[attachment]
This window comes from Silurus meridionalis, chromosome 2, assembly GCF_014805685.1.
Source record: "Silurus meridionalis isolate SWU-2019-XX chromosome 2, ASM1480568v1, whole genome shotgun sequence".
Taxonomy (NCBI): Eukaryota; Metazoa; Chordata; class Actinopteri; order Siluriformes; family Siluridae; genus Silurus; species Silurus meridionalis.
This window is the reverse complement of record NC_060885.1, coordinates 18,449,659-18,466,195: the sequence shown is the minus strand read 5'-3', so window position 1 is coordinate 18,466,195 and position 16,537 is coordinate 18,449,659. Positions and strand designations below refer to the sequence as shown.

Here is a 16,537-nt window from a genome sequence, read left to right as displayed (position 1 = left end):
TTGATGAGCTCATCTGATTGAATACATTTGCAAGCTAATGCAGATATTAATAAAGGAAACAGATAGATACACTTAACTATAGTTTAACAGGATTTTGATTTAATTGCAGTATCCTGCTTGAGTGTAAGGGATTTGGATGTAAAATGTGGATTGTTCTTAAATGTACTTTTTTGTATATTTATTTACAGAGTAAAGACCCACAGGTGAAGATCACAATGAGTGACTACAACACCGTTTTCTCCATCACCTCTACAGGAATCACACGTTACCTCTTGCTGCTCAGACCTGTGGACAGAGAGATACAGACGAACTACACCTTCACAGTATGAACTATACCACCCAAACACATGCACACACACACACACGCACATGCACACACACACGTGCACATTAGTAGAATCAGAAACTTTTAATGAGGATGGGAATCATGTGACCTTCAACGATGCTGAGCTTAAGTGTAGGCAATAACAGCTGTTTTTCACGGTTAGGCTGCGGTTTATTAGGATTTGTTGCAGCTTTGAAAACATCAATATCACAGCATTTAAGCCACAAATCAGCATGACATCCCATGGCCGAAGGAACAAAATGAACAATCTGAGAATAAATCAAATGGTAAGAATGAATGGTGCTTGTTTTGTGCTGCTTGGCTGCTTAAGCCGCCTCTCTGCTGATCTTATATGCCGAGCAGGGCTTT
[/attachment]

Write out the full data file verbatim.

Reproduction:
This window comes from Silurus meridionalis, chromosome 2, assembly GCF_014805685.1.
Source record: "Silurus meridionalis isolate SWU-2019-XX chromosome 2, ASM1480568v1, whole genome shotgun sequence".
Taxonomy (NCBI): Eukaryota; Metazoa; Chordata; class Actinopteri; order Siluriformes; family Siluridae; genus Silurus; species Silurus meridionalis.
This window is the reverse complement of record NC_060885.1, coordinates 18,449,659-18,466,195: the sequence shown is the minus strand read 5'-3', so window position 1 is coordinate 18,466,195 and position 16,537 is coordinate 18,449,659. Positions and strand designations below refer to the sequence as shown.

Here is a 16,537-nt window from a genome sequence, read left to right as displayed (position 1 = left end):
TTGATGAGCTCATCTGATTGAATACATTTGCAAGCTAATGCAGATATTAATAAAGGAAACAGATAGATACACTTAACTATAGTTTAACAGGATTTTGATTTAATTGCAGTATCCTGCTTGAGTGTAAGGGATTTGGATGTAAAATGTGGATTGTTCTTAAATGTACTTTTTTGTATATTTATTTACAGAGTAAAGACCCACAGGTGAAGATCACAATGAGTGACTACAACACCGTTTTCTCCATCACCTCTACAGGAATCACACGTTACCTCTTGCTGCTCAGACCTGTGGACAGAGAGATACAGACGAACTACACCTTCACAGTATGAACTATACCACCCAAACACATGCACACACACACACACGCACATGCACACACACACGTGCACATTAGTAGAATCAGAAACTTTTAATGAGGATGGGAATCATGTGACCTTCAACGATGCTGAGCTTAAGTGTAGGCAATAACAGCTGTTTTTCACGGTTAGGCTGCGGTTTATTAGGATTTGTTGCAGCTTTGAAAACATCAATATCACAGCATTTAAGCCACAAATCAGCATGACATCCCATGGCCGAAGGAACAAAATGAACAATCTGAGAATAAATCAAATGGTAAGAATGAATGGTGCTTGTTTTGTGCTGCTTGGCTGCTTAAGCCGCCTCTCTGCTGATCTTATATGCCGAGCAGGGCTTT